From: Handbook of Biological Statistics http://www.biostathandbook.com/confidence.html
"There is a myth that when two means have confidence intervals that overlap, the means are not significantly different (at the P<0.05 level)… (Schenker and Gentleman 2001, Payton et al. 2003); it is easy for two sets of numbers to have overlapping confidence intervals, yet still be significantly different by a two-sample t–test; conversely… Don't try compare two means by visually comparing their confidence intervals, just use the correct statistical test."
A really cogent note related to this from the Cornell Statistical Consulting unit can be found here.
"Generally, when comparing two parameter estimates, it is always true that if the confidence intervals do not overlap, then the statistics will be statistically significantly different. However, the converse is not true. That is, it is erroneous to determine the statistical significance of the difference between two statistics based on overlapping confidence intervals."More details using basic math here.A 2005 article in Psychological Methods indicates a large number of researchers don't interpret them correctly. In an interesting American Psychologist article (2005) researchers determined that under a number of broadly applicable conditions 95% confidence intervals can overlap as much as 25% for groups that are actually significantly different at the 5% level and that with zero overlap statistical significance is actually at the 1% level (p~.01).Dave Giles also brings up an Insect Science paper by Payton et al in discussion related to using CI to determine statistical significance that relates to this:http://davegiles.blogspot.com/2017/01/hypothesis-testing-using-non.html?_sm_au_=iVVFv75rHPD1TSHs
"Here's a well-known result that bears on this use of the confidence intervals. Recall that we're effectively testing H0: μ1 = μ2, against HA: μ1 ≠ μ2. If we construct the two 95% confidence intervals, and they fail to overlap, then this does not imply rejection of H0 at the 5% significance level. In fact the correct significance is roughly one-tenth of that. Yes, 0.5%!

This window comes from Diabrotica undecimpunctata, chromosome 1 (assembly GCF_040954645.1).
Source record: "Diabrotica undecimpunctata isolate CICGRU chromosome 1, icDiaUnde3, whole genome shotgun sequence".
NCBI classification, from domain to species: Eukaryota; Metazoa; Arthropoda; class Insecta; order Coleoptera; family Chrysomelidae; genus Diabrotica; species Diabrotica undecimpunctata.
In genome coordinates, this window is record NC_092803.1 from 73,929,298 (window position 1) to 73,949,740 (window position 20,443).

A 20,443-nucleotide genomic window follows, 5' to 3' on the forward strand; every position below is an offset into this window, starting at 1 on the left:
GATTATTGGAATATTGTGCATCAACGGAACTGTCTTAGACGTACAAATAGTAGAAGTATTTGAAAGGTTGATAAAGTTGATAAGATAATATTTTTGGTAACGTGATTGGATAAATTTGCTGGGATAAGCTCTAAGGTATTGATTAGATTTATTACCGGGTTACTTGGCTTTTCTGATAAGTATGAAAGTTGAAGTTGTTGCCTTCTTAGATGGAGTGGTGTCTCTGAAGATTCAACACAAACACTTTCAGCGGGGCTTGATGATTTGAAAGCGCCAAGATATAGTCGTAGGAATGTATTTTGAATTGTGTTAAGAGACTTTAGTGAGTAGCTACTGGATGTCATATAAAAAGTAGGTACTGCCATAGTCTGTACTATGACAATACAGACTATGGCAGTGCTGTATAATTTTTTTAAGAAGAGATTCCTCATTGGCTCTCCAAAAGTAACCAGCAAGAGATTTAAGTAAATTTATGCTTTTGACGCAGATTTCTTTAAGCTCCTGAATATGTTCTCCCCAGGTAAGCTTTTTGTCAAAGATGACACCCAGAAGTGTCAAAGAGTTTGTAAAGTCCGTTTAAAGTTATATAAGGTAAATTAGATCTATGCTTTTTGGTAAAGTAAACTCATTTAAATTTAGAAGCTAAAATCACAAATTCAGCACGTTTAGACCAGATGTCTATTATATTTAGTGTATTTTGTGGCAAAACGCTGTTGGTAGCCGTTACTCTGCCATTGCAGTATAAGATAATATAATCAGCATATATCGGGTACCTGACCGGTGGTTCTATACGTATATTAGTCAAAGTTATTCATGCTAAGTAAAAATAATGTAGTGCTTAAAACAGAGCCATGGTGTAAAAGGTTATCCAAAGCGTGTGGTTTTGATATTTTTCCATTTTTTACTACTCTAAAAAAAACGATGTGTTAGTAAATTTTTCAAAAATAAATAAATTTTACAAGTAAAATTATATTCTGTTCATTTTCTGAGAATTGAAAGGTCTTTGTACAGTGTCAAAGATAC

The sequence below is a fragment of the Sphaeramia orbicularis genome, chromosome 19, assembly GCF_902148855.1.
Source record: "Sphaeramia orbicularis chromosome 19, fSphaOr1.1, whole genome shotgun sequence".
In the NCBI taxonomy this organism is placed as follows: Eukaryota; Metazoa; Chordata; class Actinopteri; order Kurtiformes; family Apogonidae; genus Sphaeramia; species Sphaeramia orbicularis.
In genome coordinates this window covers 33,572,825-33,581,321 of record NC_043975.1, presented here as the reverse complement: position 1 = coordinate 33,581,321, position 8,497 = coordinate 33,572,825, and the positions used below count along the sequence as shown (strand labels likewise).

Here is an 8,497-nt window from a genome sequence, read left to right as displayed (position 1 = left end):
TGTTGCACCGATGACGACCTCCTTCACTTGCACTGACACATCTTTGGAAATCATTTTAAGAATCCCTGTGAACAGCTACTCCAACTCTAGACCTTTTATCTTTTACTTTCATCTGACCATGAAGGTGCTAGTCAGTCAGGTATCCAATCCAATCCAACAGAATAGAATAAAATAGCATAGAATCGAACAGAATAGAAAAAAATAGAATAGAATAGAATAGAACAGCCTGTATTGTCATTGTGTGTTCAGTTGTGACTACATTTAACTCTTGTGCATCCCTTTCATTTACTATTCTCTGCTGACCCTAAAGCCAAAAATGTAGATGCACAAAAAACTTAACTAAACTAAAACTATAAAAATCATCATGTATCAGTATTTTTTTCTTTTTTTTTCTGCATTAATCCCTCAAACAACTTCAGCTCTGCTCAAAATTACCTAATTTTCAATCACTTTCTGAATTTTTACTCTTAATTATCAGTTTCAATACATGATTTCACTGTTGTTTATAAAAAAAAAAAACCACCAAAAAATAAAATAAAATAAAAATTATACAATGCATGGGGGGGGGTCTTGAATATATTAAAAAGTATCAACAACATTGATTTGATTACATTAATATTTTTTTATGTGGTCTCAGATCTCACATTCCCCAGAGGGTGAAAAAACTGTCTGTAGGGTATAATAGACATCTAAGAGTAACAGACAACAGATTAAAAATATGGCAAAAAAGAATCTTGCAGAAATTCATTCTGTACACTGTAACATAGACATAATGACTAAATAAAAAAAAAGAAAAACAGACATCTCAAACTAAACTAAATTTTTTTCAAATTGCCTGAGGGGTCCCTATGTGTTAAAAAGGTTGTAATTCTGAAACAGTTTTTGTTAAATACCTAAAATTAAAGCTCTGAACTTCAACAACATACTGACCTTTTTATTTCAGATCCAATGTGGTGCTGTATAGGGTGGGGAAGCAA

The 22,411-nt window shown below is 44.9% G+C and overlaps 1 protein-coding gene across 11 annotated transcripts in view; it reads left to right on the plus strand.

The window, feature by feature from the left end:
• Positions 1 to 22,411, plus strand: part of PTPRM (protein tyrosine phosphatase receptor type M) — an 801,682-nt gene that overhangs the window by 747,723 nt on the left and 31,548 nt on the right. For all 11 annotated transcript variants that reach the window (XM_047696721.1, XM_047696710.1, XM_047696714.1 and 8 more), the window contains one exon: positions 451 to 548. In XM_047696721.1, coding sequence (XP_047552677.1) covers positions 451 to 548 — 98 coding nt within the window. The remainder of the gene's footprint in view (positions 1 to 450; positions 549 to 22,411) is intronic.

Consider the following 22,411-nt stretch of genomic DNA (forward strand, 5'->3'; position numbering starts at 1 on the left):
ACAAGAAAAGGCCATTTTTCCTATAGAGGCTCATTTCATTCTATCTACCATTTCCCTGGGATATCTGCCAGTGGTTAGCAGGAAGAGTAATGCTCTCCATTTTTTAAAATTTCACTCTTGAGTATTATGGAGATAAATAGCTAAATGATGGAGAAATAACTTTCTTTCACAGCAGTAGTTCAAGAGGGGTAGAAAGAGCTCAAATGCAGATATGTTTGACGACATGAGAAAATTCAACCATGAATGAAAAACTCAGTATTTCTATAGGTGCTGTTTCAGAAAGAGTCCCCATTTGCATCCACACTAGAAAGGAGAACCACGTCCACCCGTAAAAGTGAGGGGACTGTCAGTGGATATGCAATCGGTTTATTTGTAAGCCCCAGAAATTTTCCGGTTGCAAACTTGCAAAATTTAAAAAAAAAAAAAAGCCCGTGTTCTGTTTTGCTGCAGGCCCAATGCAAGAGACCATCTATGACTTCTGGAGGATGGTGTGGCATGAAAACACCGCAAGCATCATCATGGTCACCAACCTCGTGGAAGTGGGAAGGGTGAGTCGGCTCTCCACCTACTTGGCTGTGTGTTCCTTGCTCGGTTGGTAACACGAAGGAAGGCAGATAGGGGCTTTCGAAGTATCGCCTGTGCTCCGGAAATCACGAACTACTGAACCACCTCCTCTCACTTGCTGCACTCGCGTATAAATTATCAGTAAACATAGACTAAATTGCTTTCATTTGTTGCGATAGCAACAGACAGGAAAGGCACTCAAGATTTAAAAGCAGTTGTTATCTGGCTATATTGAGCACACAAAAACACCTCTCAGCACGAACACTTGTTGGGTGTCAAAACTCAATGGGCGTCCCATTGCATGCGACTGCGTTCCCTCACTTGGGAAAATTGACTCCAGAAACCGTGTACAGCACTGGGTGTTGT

If you want to learn why, there are plenty of references to help you. For instance, check out McGill et al. (1978), Andrews et al. (1980), Schenker and Gentleman (2001), Masson and Loftus (2003), and Payton et al. (2003) - to name a few. The last of these papers also demonstrates that a rough rule-of-thumb would be to use 84% confidence intervals if you want to achieve an effective 5% significance level when you "try" to test H0 by looking at the overlap/non-overlap of the intervals."
Actually according to the last paper mentioned (Payton,2003) the 84% CI is adjusted depending on the ratio of standard errors from the two populations you are comparing:
But all of the work above is predicated on a comparison of two populations. Considerations of multiple comparisons complicate things further. (see Rick Wicklin's post on doing this in SAS). Perhaps if a visual presentation is what we want we plot the CIs (as much as we may not like dynamite plots) but denote which groups are significantly different based on the properly specified tests (per the note from the handbook above). Something like below:http://freakonomics.com/2008/07/30/how-big-is-your-halo-a-guest-post/
References:Belia, S, Fidler, F, Williams, J, Cumming, G (2005). Researchers misunderstand confidence intervals and standard error bars Psychological Methods, 10 (4), 389-396Am Psychol. 2005 Feb-Mar;60(2):170-80. Inference by eye: confidence intervals and how to read pictures of data. Cumming G(1), Finch SPayton, M. E., M. H. Greenstone, and N. Schenker, 2003. Overlapping confidence intervals or standard error intervals: What do they mean in terms of statistical significance? Journal of Insect Science, 3, 1–6.